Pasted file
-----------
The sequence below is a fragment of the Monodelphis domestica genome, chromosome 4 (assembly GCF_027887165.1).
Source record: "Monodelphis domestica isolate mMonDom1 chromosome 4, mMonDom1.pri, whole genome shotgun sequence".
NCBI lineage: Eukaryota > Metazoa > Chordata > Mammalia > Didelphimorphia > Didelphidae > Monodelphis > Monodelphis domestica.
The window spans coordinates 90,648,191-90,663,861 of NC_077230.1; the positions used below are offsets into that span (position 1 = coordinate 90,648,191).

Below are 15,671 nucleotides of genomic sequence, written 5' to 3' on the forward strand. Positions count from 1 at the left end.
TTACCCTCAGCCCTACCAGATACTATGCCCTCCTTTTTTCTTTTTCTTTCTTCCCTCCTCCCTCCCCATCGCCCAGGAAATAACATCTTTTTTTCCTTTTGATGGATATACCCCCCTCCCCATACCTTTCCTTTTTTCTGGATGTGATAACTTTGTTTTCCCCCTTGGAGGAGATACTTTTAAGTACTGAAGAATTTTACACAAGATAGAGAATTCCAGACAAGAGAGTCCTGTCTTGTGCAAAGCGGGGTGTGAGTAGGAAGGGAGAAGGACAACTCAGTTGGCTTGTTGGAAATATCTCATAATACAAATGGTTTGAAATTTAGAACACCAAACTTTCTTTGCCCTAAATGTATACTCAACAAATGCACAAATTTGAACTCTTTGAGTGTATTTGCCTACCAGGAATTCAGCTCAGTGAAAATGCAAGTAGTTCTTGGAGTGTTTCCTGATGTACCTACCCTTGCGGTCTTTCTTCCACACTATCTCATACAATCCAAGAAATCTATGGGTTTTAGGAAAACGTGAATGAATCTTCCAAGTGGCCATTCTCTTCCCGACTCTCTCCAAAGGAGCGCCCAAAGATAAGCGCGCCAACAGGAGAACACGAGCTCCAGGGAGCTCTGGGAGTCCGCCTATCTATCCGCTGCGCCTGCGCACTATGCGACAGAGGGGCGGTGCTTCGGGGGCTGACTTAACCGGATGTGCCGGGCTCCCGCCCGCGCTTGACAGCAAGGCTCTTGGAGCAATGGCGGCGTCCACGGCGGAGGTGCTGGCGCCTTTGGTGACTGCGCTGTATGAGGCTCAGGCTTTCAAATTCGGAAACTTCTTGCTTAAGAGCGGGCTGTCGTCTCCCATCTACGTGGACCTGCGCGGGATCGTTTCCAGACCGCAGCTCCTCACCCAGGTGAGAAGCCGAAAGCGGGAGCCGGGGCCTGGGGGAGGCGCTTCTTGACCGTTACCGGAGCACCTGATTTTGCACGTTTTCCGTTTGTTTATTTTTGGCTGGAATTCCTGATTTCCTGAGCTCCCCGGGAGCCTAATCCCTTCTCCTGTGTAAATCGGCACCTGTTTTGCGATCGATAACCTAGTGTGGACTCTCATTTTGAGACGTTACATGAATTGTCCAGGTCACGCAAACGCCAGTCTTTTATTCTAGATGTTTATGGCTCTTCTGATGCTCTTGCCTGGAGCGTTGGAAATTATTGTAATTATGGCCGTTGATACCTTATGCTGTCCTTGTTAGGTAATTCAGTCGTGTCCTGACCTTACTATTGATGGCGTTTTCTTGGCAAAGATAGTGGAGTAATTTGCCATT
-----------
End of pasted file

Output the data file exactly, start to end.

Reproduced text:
The sequence below is a fragment of the Monodelphis domestica genome, chromosome 4 (assembly GCF_027887165.1).
Source record: "Monodelphis domestica isolate mMonDom1 chromosome 4, mMonDom1.pri, whole genome shotgun sequence".
NCBI lineage: Eukaryota > Metazoa > Chordata > Mammalia > Didelphimorphia > Didelphidae > Monodelphis > Monodelphis domestica.
The window spans coordinates 90,648,191-90,663,861 of NC_077230.1; the positions used below are offsets into that span (position 1 = coordinate 90,648,191).

Below are 15,671 nucleotides of genomic sequence, written 5' to 3' on the forward strand. Positions count from 1 at the left end.
TTACCCTCAGCCCTACCAGATACTATGCCCTCCTTTTTTCTTTTTCTTTCTTCCCTCCTCCCTCCCCATCGCCCAGGAAATAACATCTTTTTTTCCTTTTGATGGATATACCCCCCTCCCCATACCTTTCCTTTTTTCTGGATGTGATAACTTTGTTTTCCCCCTTGGAGGAGATACTTTTAAGTACTGAAGAATTTTACACAAGATAGAGAATTCCAGACAAGAGAGTCCTGTCTTGTGCAAAGCGGGGTGTGAGTAGGAAGGGAGAAGGACAACTCAGTTGGCTTGTTGGAAATATCTCATAATACAAATGGTTTGAAATTTAGAACACCAAACTTTCTTTGCCCTAAATGTATACTCAACAAATGCACAAATTTGAACTCTTTGAGTGTATTTGCCTACCAGGAATTCAGCTCAGTGAAAATGCAAGTAGTTCTTGGAGTGTTTCCTGATGTACCTACCCTTGCGGTCTTTCTTCCACACTATCTCATACAATCCAAGAAATCTATGGGTTTTAGGAAAACGTGAATGAATCTTCCAAGTGGCCATTCTCTTCCCGACTCTCTCCAAAGGAGCGCCCAAAGATAAGCGCGCCAACAGGAGAACACGAGCTCCAGGGAGCTCTGGGAGTCCGCCTATCTATCCGCTGCGCCTGCGCACTATGCGACAGAGGGGCGGTGCTTCGGGGGCTGACTTAACCGGATGTGCCGGGCTCCCGCCCGCGCTTGACAGCAAGGCTCTTGGAGCAATGGCGGCGTCCACGGCGGAGGTGCTGGCGCCTTTGGTGACTGCGCTGTATGAGGCTCAGGCTTTCAAATTCGGAAACTTCTTGCTTAAGAGCGGGCTGTCGTCTCCCATCTACGTGGACCTGCGCGGGATCGTTTCCAGACCGCAGCTCCTCACCCAGGTGAGAAGCCGAAAGCGGGAGCCGGGGCCTGGGGGAGGCGCTTCTTGACCGTTACCGGAGCACCTGATTTTGCACGTTTTCCGTTTGTTTATTTTTGGCTGGAATTCCTGATTTCCTGAGCTCCCCGGGAGCCTAATCCCTTCTCCTGTGTAAATCGGCACCTGTTTTGCGATCGATAACCTAGTGTGGACTCTCATTTTGAGACGTTACATGAATTGTCCAGGTCACGCAAACGCCAGTCTTTTATTCTAGATGTTTATGGCTCTTCTGATGCTCTTGCCTGGAGCGTTGGAAATTATTGTAATTATGGCCGTTGATACCTTATGCTGTCCTTGTTAGGTAATTCAGTCGTGTCCTGACCTTACTATTGATGGCGTTTTCTTGGCAAAGATAGTGGAGTAATTTGCCATT